LoginAbout Compound

Stock Options 101

Your stock options represent the right to purchase shares of your company at a fixed price, known as the exercise price. You earn the right to exercise your options over time through a process called vesting, the timeframe of which is stipulated by a vesting schedule. There are two types—ISOs and NSOs—and early-stage companies will typically issue a mix of both to their employees.

For each tranche of options that you’ve been issued, be aware of three key numbers:

  • Your strike price (aka exercise price): how much you pay to purchase each share.
  • The 409A value (aka fair market value) of the shares, as of the time you exercise the options. For private companies, the 409A value is an independent appraisal of how much the private company’s stock is worth. After the IPO, this value becomes the company’s public stock price.
  • Your sale price: the price at which you later sell the shares.

On a high level, here is the difference between ISOs and NSOs:

For NSOs
  • Pay ordinary income tax on (409A value - exercise price) when you exercise your options. So, if you pay $2 to purchase each share and the 409A value is $10, then you’re taxed on the $8 spread.
  • Pay capital gains tax on (sale price - 409A at the time of exercise) when you sell the shares. So, if you exercise the shares when the 409A value is $10, then sell those shares for $50, then you’ll be taxed on the $40 capital gain. (Depending whether you held the shares for over a year before selling them, you’ll either pay long-term capital gains or ordinary income tax rates on them.)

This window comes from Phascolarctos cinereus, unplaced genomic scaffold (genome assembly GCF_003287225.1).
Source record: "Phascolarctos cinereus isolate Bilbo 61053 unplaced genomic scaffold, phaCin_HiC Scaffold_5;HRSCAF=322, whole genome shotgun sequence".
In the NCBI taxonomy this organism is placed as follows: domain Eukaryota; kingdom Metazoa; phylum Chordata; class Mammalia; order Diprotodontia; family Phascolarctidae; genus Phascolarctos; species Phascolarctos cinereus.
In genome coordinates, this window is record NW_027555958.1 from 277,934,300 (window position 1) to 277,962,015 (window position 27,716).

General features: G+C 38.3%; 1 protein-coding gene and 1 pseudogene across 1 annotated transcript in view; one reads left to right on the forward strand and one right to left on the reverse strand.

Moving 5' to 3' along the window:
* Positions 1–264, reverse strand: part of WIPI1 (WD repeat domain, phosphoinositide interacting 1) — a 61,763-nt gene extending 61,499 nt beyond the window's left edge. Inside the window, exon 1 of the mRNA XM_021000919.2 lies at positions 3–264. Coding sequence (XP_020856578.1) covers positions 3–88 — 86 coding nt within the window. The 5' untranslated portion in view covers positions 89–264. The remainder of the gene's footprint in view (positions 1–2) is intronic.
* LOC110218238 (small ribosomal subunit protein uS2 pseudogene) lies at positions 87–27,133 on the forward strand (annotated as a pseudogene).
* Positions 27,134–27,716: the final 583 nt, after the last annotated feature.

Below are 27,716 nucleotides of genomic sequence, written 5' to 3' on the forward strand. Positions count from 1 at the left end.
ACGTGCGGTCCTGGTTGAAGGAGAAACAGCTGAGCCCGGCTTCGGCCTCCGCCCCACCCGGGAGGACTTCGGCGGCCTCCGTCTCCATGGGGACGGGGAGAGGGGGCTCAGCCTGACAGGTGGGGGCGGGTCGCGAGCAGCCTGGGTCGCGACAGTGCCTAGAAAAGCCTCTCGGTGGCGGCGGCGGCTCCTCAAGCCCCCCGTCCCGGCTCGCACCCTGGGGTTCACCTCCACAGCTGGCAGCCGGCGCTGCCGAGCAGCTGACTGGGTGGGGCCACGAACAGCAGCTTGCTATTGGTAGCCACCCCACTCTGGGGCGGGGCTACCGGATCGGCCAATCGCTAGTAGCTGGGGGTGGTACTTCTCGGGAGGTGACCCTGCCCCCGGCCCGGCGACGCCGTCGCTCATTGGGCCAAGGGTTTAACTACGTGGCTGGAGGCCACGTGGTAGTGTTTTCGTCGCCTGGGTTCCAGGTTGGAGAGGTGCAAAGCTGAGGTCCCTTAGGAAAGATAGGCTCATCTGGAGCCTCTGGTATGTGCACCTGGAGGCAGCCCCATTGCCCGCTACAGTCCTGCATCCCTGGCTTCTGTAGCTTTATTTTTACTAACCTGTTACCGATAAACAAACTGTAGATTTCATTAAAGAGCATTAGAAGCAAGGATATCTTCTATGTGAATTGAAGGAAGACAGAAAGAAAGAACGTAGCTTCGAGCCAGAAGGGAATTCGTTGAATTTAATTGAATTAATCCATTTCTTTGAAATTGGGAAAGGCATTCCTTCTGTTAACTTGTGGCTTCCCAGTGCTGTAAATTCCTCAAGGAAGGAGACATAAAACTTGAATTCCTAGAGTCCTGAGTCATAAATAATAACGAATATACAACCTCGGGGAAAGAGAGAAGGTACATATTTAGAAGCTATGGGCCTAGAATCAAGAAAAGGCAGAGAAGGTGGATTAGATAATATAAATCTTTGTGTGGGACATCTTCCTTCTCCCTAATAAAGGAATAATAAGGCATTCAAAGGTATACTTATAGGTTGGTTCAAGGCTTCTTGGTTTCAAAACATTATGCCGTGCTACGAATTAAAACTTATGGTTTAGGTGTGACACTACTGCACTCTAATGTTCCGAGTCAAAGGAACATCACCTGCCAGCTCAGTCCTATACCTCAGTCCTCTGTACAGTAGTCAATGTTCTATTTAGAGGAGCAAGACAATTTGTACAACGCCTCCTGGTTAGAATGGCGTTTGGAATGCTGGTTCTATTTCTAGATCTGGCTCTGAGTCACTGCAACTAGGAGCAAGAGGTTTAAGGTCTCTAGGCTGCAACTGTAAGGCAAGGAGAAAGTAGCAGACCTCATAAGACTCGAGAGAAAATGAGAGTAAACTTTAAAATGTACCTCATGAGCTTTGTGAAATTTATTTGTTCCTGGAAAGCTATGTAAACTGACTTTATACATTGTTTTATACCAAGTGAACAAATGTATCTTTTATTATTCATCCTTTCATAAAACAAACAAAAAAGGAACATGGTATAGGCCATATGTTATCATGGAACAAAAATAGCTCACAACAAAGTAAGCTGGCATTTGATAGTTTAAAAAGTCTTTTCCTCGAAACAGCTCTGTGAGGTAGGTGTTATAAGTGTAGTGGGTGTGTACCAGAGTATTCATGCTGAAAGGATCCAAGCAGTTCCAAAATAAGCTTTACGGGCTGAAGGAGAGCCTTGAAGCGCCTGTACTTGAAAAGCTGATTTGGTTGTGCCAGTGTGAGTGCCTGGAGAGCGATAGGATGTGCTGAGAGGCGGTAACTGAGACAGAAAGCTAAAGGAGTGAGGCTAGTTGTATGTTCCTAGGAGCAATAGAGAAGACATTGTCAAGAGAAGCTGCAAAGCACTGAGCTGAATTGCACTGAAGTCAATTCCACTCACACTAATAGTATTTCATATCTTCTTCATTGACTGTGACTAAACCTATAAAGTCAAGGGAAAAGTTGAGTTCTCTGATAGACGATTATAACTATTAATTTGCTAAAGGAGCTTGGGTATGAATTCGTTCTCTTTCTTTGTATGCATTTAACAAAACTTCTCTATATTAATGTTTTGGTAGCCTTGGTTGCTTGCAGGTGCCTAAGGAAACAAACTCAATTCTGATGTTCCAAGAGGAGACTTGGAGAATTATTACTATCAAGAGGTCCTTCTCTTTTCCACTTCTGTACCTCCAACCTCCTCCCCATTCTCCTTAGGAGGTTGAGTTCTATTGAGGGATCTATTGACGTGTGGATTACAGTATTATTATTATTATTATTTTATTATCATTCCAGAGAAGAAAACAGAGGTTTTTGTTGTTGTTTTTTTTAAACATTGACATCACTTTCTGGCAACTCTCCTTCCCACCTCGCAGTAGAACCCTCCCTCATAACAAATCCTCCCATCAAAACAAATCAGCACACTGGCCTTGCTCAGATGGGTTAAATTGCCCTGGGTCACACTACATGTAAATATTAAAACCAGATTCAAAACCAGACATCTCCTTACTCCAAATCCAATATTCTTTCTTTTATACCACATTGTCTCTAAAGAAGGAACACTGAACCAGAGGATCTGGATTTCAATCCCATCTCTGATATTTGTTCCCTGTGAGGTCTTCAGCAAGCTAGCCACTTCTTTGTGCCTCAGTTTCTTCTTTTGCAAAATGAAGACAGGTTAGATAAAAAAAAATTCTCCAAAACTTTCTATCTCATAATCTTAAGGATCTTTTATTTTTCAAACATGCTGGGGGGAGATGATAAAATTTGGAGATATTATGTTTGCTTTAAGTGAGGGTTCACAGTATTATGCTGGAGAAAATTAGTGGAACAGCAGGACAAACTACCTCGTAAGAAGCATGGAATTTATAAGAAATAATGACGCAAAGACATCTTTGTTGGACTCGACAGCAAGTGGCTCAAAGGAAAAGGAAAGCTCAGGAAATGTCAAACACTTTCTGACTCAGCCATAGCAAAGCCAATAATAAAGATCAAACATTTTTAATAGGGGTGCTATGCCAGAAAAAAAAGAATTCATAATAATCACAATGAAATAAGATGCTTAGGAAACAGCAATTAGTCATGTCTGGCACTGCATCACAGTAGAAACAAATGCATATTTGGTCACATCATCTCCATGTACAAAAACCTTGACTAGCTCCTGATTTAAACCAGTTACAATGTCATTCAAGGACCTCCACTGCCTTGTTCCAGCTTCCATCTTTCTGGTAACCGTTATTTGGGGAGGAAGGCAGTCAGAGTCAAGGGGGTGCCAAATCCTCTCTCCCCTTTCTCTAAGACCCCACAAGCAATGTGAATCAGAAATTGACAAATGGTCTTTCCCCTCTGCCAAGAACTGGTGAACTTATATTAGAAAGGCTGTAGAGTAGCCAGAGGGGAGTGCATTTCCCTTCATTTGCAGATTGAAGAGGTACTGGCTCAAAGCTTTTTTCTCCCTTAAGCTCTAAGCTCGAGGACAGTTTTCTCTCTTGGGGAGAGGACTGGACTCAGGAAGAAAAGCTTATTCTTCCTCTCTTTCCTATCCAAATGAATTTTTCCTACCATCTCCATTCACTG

For ISOs
  • Pay no tax when you exercise—unless you trigger the alternative minimum tax (AMT) (explained below).
  • Pay long-term capital gains tax on (sale price - exercise price) when you sell—if the shares are sold at least one year after exercising, and at least two years after your options were granted. Otherwise, (sale price - exercise price) will be taxed as short-term capital gains (roughly ordinary income).

Alternative Minimum Tax for ISOs

Upon exercising your ISOs, you will likely qualify for the Alternative Minimum Tax, or AMT.

The AMT is calculated based on the bargain element: the (409A value - exercise price).
You owe AMT if:

  • Your total bargain value ( [409A value - exercise price] * total ISOs exercised ) exceeds the AMT exemption amount (which was $72,900 for unmarried individuals and $113,400 for married couples filing jointly in 2020)
  • The tax you owe under the AMT calculation exceeds the tax you owe under regular tax calculations.

You will have to pay AMT when you file your tax return for the year that you exercise your ISOs (it is not withheld at the time you exercise), so make sure to plan accordingly.

This material presented on Compound’s Manual is for informational purposes only and should not be construed as legal, tax, accounting or investment advice. Under no circumstances should any material on this Manual be used for or considered as an offer to sell or a solicitation of any offer to buy an interest in any securities or investment fund. The material on this website does not constitute, and may not be used in connection with, an offer or solicitation by anyone in any jurisdiction in which such offer or solicitation is not permitted by law or in which the person making such offer or solicitation is not qualified to do so or to any person to whom it is unlawful to make such offer or solicitation.Any analysis or discussion of financial planning matters, investments, sectors or the market generally are based on current information, including from public sources, that we consider reliable, but we do not represent that any research or the information provided is accurate or complete, and it should not be relied on as such. Our views and opinions expressed on this Manual or in any post content are current at the time of publication and are subject to change.